Wildfires burning across California continued their destructive paths in recent days, as hot and dry weather combined with strong winds fanned flames, while burns across other states including Oregon, Washington, Colorado and Utah all add to what is now anticipated to be a growing multi-billion dollar loss for the insurance and reinsurance industry.
In California, the wildfire situation worsened considerably again this week, with now more than 6,400 buildings and structures destroyed and thousands more damaged by the fires.
In particular, the North Complex of wildfires in Butte, Plumas, and Yuba county have destroyed over 2,000 structures in recent days, as the fires grew by almost 100,000 acres in just 24 hours and entered the top 10 largest wildfires in California state history.
Five of 2020’s wildfires in California are now in the top 10 largest fires ever to burn in the state and six in the top 20.
The August Complex wildfires in Tehama county are now the largest ever, at more than 470,000 acres.
The 2020 California wildfire season continues its unprecedented start and reinsurance and insurance-linked securities (ILS) interests will be watching nervously as the losses begin to aggregate towards levels where their capital support may be called on by insurers.
It’s not just California though, the hot and dry weather extends across more of the western United States and wildfires are burning in a number of other states.
Oregon has been particularly affected in recent days, with now more than half a million people having to be forced to evacuate their homes.
To provide scale, that’s around 10% of the population of the state of Oregon, a stunning statistic.
The Alameda wildfire in Ashland near the border with California is one particularly destructive blaze in Oregon, having destroyed hundreds of homes in the towns of Phoenix and Talent.
Impact Forecasting, the catastrophe and weather analytics and modelling arm of insurance and reinsurance broker Aon, explained that “record heat, exceptionally dry conditions, and strong offshore winds aided in a significant expansion of wildfire activity across parts of the Western U.S. during the first 10 days of September.”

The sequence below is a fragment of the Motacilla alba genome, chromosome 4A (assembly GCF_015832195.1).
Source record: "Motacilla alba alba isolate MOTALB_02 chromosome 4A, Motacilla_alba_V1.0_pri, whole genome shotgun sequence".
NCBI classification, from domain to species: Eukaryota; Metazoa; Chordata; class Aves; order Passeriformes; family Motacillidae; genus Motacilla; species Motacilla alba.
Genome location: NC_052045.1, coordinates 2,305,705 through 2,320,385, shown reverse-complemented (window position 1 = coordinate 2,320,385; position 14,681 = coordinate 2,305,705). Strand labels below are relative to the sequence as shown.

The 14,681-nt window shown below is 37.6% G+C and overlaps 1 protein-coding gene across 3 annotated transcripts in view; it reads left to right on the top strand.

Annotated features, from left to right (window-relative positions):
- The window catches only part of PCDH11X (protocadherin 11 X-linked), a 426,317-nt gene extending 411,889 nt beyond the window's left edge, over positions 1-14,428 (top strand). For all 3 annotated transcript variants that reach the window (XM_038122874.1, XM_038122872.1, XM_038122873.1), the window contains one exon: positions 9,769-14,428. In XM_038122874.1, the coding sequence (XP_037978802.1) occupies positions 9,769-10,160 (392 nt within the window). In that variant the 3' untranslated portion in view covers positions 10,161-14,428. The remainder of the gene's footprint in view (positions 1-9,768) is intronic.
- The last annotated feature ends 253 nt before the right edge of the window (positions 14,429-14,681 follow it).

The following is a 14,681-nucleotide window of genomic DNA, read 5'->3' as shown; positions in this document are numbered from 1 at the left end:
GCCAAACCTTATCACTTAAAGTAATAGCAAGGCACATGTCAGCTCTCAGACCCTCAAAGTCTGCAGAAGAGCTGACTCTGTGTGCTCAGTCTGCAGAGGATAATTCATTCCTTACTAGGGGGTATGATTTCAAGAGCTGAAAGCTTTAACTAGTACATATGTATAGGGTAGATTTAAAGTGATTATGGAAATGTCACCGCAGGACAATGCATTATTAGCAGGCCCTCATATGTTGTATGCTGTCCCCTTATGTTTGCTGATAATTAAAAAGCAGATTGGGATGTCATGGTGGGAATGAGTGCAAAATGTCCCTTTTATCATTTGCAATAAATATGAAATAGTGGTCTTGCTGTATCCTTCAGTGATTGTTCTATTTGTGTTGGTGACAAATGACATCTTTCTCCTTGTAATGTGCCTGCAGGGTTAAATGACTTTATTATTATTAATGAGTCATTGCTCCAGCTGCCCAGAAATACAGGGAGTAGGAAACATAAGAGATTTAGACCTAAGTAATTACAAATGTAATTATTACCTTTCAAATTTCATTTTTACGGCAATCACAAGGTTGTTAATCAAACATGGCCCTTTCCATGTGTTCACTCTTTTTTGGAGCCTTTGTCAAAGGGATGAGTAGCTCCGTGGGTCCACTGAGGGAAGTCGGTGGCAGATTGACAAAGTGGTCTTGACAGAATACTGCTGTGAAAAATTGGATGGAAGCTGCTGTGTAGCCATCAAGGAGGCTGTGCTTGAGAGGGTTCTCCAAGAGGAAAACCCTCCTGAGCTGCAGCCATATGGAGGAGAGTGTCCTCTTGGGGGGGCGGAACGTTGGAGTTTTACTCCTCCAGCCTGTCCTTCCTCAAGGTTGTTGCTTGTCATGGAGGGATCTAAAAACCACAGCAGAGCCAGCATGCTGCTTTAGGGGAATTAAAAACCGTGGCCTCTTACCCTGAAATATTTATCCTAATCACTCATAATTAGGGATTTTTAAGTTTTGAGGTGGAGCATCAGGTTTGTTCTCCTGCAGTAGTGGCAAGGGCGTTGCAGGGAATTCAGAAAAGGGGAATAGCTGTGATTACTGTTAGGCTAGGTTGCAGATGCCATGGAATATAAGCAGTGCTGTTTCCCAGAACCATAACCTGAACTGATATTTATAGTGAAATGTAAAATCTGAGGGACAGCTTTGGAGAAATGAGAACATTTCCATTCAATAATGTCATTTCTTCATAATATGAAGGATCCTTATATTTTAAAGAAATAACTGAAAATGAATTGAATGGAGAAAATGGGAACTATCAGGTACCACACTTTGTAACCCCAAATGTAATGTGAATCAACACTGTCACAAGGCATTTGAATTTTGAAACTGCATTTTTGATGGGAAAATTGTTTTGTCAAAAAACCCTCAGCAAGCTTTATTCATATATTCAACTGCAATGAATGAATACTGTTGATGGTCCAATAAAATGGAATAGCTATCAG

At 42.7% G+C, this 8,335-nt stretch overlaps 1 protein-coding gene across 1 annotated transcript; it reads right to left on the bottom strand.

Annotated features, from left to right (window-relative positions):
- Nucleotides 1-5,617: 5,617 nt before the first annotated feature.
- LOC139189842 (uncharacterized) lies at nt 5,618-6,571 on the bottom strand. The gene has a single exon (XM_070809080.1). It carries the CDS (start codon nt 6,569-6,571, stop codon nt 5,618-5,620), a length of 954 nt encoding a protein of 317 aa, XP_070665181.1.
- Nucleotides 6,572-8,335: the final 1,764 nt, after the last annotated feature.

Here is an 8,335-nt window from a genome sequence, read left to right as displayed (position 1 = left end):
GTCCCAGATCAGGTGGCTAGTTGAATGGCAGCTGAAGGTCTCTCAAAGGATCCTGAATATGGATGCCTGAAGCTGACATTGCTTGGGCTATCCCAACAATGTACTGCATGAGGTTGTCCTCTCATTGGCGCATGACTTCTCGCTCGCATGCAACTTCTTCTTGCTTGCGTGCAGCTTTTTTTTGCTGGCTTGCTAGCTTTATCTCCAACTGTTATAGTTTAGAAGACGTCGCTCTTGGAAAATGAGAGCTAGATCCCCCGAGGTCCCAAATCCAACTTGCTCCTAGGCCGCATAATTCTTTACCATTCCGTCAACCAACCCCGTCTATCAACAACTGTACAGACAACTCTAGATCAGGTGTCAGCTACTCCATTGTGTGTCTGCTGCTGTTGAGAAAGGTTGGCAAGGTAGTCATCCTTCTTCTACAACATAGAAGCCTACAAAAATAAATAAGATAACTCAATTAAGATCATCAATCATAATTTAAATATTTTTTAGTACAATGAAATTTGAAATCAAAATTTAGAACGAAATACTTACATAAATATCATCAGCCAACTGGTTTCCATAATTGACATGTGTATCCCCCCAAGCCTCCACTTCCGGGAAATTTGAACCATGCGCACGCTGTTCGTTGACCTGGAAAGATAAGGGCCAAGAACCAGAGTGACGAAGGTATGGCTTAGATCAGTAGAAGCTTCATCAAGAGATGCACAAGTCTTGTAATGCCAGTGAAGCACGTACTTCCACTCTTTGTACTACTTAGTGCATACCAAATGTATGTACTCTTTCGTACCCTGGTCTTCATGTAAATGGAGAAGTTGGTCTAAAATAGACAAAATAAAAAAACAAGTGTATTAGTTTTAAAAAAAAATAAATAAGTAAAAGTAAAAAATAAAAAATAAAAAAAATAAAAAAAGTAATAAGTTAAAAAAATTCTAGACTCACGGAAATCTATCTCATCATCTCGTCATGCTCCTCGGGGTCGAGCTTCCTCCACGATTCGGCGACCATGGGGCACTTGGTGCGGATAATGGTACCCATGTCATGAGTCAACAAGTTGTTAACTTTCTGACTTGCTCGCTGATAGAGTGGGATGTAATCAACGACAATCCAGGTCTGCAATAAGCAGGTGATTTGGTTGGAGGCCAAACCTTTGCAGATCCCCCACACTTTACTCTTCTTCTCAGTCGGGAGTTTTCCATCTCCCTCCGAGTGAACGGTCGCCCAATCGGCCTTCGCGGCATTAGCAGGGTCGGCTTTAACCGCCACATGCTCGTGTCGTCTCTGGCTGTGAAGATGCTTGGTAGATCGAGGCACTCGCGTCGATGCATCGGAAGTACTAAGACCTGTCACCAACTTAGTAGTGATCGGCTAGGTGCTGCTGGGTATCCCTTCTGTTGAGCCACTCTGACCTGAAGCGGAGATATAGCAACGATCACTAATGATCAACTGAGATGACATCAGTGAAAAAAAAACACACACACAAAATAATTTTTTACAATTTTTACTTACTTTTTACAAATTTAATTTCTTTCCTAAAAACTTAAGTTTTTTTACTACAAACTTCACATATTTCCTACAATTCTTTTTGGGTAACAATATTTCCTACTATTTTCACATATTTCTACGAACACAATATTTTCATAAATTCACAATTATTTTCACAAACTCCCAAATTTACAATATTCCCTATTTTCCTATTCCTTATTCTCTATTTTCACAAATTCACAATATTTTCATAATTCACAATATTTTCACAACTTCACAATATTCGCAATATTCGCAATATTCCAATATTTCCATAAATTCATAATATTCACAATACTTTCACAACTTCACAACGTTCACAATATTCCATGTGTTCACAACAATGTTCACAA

With now more than 6,400 structures destroyed in California and another 1,000 plus destroyed in Oregon and Washington states, the financial costs of the U.S. wildfires are rising rapidly.
“Total direct economic costs from the fires across California, Oregon, and Washington were likely to reach a multi-billion-dollar threshold,” Impact Forecasting said, adding that “A large portion of those losses will be insured.”
“It is entirely likely that 2020 will become the sixth consecutive year in which global insured losses from the peril top USD2.0 billion (2020 USD).”
Aon’s Cat Insight team provided some data on billion dollar insured wildfire loss events.
“There have been 14 billion-dollar individual insured wildfire events in the official record (in today’s dollars after a U.S. Consumer Price Index adjustment). Nine of them have occurred since 2015. Eleven of the 14 events have been recorded in the United States, two in Australia, and one in Canada,” it said.
So far, 2020’s wildfires in the U.S. have not produced a billion dollar event, but the aggregated industry loss for the insurance and reinsurance market is surely now above a billion and looks set to continue rising, with months of wildfire season still left to run.